The Mermin-Coleman-Wagner theorem states that quantum fluctuations of Goldstone modes in d=1+1 dimensions are "strong enough" to destroy the possibility of Spontaneous Symmetry Breaking (SSB) at $T=0$. Now, SSB cannot occur means that the ground state respects the symmetry of the action. Therefore, the quantum fluctuations of Goldstone modes must be responsible for restoring the symmetry of the vacuum. How does this happen in $d=1+1$ dimensions?

From Wikipedia, if I understand correctly, propagator of Goldstone modes are logarithmically divergent and that forbids SSB. But I do not understand, how does this divergence responsible for precluding SSB?

In other words, the necessary criterion to preclude SSB is that the vacuum remains invariant under the full symmetry of the action. This divergence in propagator, must therefore be responsible for taking the system to a vacuum state which respects the symmetry of the action. Is that way of understanding erroneous?

Can anyone help me in understanding this point.

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    $\begingroup$ The original paper "There are no Goldstone bosons in two dimensions" by Coleman (Mermin and Wagner's parts of the theorem are more about lattice theories than full quantum field theories) is rather short and accessible. Have you read it (it's openly accessible on projecteuclid)? What specifically is unclear to you about the proof? The point about the diverging propagator is simply the fact that there is no 1+1 dimensional massless scalar field (precisely because the propagator diverges), and Coleman also gives further references for that. $\endgroup$
    – ACuriousMind
    Dec 23, 2016 at 15:27
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    $\begingroup$ @ACuriousMind- I haven't seen it yet. But is the Wikipedia explanation wrong? Does Coleman explain why there is no SSB in terms of large fluctuations of Goldstone modes? $\endgroup$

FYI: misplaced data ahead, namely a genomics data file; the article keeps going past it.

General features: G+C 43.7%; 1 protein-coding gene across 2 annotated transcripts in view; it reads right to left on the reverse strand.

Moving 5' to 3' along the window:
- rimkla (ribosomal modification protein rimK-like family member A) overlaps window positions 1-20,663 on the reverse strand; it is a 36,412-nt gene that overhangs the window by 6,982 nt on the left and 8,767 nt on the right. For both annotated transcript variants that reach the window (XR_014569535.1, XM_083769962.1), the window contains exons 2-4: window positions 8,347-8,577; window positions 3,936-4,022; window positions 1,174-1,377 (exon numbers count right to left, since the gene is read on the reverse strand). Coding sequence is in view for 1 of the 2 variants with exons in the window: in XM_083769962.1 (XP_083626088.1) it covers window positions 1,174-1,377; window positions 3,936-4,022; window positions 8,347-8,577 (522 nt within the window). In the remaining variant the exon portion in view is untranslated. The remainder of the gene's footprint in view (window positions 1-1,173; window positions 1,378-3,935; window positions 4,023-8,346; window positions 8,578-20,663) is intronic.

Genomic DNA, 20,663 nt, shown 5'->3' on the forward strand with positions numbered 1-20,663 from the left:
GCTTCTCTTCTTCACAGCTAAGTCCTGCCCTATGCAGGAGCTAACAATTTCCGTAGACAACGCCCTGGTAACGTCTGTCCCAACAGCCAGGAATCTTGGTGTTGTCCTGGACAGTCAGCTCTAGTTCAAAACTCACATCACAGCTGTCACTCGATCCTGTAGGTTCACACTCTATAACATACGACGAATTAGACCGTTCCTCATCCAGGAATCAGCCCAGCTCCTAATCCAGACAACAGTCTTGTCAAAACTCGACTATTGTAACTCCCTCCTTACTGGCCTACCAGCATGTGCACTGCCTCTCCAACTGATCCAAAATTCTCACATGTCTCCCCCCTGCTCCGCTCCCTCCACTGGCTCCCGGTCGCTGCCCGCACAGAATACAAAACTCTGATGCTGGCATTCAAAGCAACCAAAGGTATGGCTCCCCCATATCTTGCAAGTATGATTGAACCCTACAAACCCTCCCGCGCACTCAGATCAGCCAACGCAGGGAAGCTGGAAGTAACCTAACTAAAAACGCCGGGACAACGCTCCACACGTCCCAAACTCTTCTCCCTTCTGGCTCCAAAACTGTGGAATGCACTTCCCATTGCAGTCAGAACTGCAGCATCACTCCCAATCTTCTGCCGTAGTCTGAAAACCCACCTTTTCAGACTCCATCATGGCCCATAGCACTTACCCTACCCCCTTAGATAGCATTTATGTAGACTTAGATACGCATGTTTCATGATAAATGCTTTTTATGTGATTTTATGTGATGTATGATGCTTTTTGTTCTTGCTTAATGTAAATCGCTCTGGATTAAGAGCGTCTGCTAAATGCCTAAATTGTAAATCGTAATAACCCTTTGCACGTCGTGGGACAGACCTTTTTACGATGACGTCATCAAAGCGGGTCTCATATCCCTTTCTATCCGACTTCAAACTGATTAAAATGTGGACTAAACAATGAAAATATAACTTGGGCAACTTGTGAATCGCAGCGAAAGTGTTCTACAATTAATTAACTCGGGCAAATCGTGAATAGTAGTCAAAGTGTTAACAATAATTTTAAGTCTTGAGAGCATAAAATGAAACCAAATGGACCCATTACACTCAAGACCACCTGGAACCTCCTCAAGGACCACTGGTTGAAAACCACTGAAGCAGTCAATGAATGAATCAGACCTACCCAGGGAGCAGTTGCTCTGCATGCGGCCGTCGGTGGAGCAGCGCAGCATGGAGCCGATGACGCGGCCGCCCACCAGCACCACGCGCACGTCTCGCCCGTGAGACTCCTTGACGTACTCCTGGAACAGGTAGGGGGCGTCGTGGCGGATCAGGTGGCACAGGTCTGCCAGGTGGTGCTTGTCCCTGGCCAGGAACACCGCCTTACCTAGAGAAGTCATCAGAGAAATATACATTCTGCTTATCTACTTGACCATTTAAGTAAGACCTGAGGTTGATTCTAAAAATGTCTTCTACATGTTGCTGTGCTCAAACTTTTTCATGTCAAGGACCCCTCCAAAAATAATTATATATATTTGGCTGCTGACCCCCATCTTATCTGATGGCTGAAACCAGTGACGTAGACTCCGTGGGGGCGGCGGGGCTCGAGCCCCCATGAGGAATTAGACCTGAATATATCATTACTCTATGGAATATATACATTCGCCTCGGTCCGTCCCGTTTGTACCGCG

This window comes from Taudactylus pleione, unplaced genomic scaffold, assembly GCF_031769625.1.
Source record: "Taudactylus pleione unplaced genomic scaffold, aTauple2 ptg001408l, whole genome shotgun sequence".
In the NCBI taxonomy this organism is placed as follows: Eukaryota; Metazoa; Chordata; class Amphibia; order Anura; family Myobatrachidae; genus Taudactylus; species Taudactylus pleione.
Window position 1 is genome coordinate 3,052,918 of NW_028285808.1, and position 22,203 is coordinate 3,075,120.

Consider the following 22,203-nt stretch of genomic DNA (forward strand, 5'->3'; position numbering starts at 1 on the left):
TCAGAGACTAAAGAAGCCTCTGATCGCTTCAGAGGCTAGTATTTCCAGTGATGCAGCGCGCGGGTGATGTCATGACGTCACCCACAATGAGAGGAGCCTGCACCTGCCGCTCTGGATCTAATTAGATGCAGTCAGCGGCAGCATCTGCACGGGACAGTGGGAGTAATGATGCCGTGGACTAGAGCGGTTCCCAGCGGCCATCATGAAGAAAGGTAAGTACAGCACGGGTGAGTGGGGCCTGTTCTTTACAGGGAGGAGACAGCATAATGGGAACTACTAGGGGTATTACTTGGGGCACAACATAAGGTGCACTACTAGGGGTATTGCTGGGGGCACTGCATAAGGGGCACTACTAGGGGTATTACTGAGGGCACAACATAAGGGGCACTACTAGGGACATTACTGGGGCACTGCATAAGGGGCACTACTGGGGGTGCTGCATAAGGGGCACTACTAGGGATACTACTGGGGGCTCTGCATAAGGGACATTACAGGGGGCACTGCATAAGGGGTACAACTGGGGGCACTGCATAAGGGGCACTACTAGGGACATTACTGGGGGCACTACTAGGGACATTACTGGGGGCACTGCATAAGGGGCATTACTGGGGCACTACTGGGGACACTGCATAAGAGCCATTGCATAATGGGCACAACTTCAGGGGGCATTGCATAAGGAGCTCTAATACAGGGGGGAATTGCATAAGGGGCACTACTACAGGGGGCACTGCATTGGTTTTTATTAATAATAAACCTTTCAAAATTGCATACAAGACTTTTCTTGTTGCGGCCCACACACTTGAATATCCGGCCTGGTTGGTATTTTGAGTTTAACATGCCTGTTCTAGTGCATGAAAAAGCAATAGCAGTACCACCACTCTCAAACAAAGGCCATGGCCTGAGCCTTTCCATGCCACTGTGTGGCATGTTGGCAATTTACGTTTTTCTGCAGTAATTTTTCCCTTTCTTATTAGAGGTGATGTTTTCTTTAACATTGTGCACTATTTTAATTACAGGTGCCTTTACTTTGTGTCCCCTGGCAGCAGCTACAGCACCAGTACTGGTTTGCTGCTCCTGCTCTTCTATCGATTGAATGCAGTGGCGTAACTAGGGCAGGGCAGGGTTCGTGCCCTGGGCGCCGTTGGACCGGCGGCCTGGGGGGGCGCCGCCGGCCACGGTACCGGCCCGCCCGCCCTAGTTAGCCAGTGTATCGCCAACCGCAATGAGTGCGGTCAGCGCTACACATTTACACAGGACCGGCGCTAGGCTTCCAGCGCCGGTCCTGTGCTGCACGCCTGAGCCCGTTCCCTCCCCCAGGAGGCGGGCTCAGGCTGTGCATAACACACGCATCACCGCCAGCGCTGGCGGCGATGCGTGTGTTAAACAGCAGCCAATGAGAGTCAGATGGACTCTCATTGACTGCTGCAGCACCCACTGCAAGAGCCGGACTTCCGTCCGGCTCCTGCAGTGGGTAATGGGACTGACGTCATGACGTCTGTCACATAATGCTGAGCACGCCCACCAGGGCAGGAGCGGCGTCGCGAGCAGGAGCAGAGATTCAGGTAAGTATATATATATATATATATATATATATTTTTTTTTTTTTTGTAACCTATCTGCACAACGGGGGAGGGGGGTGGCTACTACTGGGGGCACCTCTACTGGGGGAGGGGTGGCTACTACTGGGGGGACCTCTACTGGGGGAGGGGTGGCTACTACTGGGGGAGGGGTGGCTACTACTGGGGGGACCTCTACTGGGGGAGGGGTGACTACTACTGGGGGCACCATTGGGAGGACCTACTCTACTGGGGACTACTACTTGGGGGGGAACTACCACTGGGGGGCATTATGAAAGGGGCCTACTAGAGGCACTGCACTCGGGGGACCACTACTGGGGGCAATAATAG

– SRS
    Dec 23, 2016 at 15:32
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    $\begingroup$ Just to clarify the terminology here, which also seems to be confused by the article on Wikipedia. The "Mermin-Wagner-Coleman theorem" really are two different results. The Coleman theorem is about absence of SSB in 1+1 dimensional Lorentz-invariant systems at $T=0$. The Mermin-Wagner theorem is about absence of SSB is certain 2+1 dimensional lattice systems at $T>0$. Mermin and Wagner place a rigorous upper bound on the order parameter and prove that it vanishes. Coleman shows that the Goldstone boson stemming from SSB would give rise to diverging long-distance correlations. $\endgroup$ Feb 20, 2017 at 22:25

1 Answer 1


If you're okay with some hand-waving, this explanation isn't too hard to follow: http://www.weizmann.ac.il/condmat/oreg/sites/condmat.oreg/files/uploads/2015/tutorial_3.pdf. The idea is that you can write the correlation function as an integral over momentum space, and by analyzing the divergence or convergence of the integral at low momenta, you can determine the long distance behavior of the correlation function for various dimensions. For classical systems, it turns out that the correlation functions always decay to zero at finite temperature in $d = 1$ or $d = 2$, preventing the onset of off-diagonal long-range order and thus spontaneous symmetry breaking (by the cluster decomposition theorem). For quantum systems at finite temperature, the imaginary time direction is compact so the Matsubara frequencies are discrete, and you can't get an IR divergence at low Matsubara frequency. But at zero temperature, the imaginary time dimension is infinitely long and effectively adds a dimension to your field theory, so a 1D quantum system at zero temperature is "like" a 2D classical system, and you again can't have continuous symmetry breaking.

A fully rigorous derivation of all this is quite mathematically technical and intimidating; see for example https://www.math.ucdavis.edu/~bxn/mermin-wagner.pdf.


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